What We've Been Reading- 8/15

             As we all know “selfies” are a big part of social media and pop culture, and many people see them as narcissistic way to get people to tell them how good they look or as a way for people to judge one another. However, in an article written by Time they examine how women are now turning selfies into a “new kind of empowerment.” For example, Teenage singer Lorde recently posted a selfie in bed with acne-cream on her face and many other celebrities are posting pictures of themselves making silly faces where they are emphasizing their own imperfections. The author, Jessica Bennett, also posted a list of nine ways that selfies are empowering women, including “Selfies Push Back Against Traditional Beauty Norms” and “Selfies Give Girls Control.” A recent survey by Dove found 63% of women believe social media, over print, film, or music, have the biggest impact on the definition of beauty. Bennett says that because teenage girls and young women use social media more than men, women  and girls now have more control over the way beauty is defined in our culture. Selfies, Bennett says “force us to see ourselves.. to celebrate what we look like- flaws and all.”

Jessica Valenti at The Guardian wrote about a subject not many women are eager to publicly talk about: feminine hygiene. Even though every woman goes through “that time of the month”, getting your period has such a stigma around it; women often don’t feel comfortable talking about their period (even saying the word out loud is awkward!). But why is this?
Valentin reports: “Gloria Steinem wrote that if men got periods, they ‘would brag about how long and how much’: that boys would talk about their menstruation as the beginning of their manhood, that there would be ‘gifts, religious ceremonies’ and sanitary supplies would be ‘federally funded and free’.”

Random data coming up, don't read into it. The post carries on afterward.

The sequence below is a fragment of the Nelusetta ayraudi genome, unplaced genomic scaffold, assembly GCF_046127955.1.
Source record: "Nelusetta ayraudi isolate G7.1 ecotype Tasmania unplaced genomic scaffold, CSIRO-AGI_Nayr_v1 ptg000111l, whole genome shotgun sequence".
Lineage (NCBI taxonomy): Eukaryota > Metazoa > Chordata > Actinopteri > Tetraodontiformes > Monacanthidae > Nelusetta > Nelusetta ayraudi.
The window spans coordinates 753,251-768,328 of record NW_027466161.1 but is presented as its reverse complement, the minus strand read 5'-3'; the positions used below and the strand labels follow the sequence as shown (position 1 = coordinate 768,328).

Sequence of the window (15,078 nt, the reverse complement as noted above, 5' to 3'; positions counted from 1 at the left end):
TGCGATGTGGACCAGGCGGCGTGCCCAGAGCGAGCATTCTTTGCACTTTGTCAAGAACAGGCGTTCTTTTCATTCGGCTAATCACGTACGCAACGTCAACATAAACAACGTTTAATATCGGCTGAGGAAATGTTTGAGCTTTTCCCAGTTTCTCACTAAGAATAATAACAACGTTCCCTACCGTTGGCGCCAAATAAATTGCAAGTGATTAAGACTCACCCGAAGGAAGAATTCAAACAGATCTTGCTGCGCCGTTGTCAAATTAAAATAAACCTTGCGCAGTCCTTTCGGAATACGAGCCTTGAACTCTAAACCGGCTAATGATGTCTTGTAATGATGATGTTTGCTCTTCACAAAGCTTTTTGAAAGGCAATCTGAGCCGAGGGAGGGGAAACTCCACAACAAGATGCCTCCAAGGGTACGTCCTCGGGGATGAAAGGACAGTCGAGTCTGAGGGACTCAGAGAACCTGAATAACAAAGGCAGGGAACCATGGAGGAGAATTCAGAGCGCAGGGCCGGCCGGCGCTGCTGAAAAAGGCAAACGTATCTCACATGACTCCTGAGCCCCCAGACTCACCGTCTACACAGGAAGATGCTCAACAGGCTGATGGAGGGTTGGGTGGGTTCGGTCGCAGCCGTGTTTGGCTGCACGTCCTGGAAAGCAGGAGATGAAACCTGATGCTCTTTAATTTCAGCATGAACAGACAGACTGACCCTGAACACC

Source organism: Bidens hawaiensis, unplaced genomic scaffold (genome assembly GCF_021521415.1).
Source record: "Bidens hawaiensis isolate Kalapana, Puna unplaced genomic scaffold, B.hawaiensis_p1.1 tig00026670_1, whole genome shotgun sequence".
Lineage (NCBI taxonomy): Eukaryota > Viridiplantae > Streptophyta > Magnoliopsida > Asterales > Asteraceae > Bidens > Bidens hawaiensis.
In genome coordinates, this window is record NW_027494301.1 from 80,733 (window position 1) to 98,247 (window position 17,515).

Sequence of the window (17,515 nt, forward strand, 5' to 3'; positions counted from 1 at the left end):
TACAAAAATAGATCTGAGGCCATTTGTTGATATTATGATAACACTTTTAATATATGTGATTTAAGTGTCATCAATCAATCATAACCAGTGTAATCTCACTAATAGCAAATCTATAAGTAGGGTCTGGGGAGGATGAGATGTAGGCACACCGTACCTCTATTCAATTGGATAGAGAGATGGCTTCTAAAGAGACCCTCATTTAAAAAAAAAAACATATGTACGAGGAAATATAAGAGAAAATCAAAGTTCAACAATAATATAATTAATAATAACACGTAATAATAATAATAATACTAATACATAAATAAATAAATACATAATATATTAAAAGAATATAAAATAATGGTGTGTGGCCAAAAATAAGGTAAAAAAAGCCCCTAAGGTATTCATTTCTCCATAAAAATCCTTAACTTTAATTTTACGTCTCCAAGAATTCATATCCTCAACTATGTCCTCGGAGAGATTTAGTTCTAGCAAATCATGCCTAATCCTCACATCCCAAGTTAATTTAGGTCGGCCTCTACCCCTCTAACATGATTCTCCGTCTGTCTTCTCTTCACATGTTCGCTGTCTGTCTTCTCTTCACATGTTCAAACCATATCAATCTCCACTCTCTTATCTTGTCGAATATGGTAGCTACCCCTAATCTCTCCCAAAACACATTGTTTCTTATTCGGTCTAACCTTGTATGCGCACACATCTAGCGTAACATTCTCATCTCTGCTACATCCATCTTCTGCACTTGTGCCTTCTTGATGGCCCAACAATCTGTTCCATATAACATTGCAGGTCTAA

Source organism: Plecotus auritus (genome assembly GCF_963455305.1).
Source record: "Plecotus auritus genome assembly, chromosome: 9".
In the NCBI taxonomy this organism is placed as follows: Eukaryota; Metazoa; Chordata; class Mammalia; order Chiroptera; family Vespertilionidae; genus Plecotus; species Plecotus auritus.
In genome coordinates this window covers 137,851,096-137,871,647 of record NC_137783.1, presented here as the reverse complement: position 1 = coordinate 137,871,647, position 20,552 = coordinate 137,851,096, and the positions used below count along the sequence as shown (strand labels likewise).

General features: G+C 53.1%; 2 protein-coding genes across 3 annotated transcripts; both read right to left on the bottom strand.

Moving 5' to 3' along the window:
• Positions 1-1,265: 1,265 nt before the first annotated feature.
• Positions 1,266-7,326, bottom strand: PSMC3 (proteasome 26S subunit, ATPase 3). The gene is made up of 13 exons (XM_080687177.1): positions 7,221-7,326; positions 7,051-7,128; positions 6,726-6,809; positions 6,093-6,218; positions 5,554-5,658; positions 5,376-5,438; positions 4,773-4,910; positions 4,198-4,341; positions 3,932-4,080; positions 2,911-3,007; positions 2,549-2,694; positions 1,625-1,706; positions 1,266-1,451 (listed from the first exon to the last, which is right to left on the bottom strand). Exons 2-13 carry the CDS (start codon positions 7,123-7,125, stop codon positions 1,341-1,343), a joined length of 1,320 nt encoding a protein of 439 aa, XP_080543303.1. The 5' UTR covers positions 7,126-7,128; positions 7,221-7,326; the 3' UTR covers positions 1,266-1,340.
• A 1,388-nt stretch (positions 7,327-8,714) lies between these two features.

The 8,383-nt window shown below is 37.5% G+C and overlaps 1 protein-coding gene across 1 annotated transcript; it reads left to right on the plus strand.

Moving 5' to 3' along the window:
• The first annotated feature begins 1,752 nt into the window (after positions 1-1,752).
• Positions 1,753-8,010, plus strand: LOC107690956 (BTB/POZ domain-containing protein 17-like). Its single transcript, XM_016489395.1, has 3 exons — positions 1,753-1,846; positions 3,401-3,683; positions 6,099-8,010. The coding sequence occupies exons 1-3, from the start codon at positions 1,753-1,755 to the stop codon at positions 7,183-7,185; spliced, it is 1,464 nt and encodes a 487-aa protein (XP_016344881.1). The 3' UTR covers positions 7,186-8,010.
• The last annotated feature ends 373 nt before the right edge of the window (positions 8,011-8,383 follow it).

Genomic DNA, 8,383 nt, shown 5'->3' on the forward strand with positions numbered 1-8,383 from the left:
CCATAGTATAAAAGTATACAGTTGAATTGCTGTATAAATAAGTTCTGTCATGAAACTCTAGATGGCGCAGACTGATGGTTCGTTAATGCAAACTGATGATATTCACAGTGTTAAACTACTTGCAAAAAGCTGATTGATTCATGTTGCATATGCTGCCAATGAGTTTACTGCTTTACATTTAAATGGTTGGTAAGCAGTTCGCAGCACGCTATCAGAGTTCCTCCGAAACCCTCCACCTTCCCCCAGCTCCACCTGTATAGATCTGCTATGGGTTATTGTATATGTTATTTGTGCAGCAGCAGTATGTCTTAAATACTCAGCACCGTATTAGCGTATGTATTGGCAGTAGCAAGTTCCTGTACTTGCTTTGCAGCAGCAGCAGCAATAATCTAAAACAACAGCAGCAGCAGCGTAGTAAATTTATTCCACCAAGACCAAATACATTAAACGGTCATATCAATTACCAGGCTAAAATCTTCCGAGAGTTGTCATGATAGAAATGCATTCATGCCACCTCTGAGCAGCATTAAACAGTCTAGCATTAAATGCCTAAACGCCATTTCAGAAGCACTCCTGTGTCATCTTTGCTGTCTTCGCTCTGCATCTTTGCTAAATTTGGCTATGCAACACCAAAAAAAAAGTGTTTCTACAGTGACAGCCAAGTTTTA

The social stigma that menstrual periods are dirty and should not be discussed makes it difficult for women who cannot afford the necessary products, like tampons and pads, to get access to them. Food stamps do not cover tampons and pads, forcing some low income women to sell their food stamps in order to buy feminine hygiene products, which the federal government considers “luxuries”. Women in jail also find it difficult to get access to these products as well, even though there are many women in jail, who all get their periods once a month.
Furthermore, the stigma affects young women who are uneducated about feminine hygiene to get informed. Sanitation products are necessary for girls to participate in school, but when they do not have access to affordable products, they must miss school for a week, every month. The UN and Human Rights Watch have “linked menstrual hygiene to human rights”. UNICEF believes 10% of African girls miss school due to lack of access and knowledge of sanitary products. Several charities have begun initiatives to provide products in third world countries, though so long as there is this social stigma regarding menstrual periods, these initiatives will be far and few between.
Like Steinem wrote, if men had their periods, it would be a subject that no boy would feel ashamed bringing up, sanitary products would not be nearly as expensive, and every boy would educated about their menstrual period. For women, the opposite is true. We need to change the talk regarding sanitary products; why shouldn’t female sanitary products be free? Half the population needs access to them every month. The fact that they are not covered for low income people, heavily taxed, and not available to those in jail, is unnerving. Valenti sums up the situation well: “the high cost of a product that half the population needs multiple times a day, every month for approximately 30 years, is simply, well, bullshit.”

Sexist, Misogynistic Tweet by the “Progressive” Bill Maher- Emily Schacter
Short but sweet: Amanda Marcotte, writer at Slate Magazine, wrote a brief but extremely important article pointing out a sexist tweet written by supposedly progressive political commentator. The tweet, as shown below, makes fun of and belittles domestic violence.

Screen Shot 2014-08-11 at 4.22.10 PM.png